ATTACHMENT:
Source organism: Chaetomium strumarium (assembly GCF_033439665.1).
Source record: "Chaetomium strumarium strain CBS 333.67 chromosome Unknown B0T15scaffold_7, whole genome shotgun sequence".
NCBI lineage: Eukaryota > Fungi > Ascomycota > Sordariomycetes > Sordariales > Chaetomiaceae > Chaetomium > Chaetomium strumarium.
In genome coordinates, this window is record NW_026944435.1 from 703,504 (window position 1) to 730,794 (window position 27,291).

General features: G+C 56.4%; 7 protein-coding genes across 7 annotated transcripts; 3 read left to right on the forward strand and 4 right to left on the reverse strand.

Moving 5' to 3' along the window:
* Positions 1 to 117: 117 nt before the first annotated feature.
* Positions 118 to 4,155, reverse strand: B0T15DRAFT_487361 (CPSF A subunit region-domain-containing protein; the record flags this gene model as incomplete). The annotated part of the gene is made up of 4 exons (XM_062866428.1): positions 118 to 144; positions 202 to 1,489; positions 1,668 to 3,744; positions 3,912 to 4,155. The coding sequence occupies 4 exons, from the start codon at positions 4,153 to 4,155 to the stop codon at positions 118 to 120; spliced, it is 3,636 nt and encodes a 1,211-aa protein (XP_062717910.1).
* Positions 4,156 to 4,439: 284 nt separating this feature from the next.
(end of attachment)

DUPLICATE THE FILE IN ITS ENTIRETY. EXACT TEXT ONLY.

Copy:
Source organism: Chaetomium strumarium (assembly GCF_033439665.1).
Source record: "Chaetomium strumarium strain CBS 333.67 chromosome Unknown B0T15scaffold_7, whole genome shotgun sequence".
NCBI lineage: Eukaryota > Fungi > Ascomycota > Sordariomycetes > Sordariales > Chaetomiaceae > Chaetomium > Chaetomium strumarium.
In genome coordinates, this window is record NW_026944435.1 from 703,504 (window position 1) to 730,794 (window position 27,291).

General features: G+C 56.4%; 7 protein-coding genes across 7 annotated transcripts; 3 read left to right on the forward strand and 4 right to left on the reverse strand.

Moving 5' to 3' along the window:
* Positions 1 to 117: 117 nt before the first annotated feature.
* Positions 118 to 4,155, reverse strand: B0T15DRAFT_487361 (CPSF A subunit region-domain-containing protein; the record flags this gene model as incomplete). The annotated part of the gene is made up of 4 exons (XM_062866428.1): positions 118 to 144; positions 202 to 1,489; positions 1,668 to 3,744; positions 3,912 to 4,155. The coding sequence occupies 4 exons, from the start codon at positions 4,153 to 4,155 to the stop codon at positions 118 to 120; spliced, it is 3,636 nt and encodes a 1,211-aa protein (XP_062717910.1).
* Positions 4,156 to 4,439: 284 nt separating this feature from the next.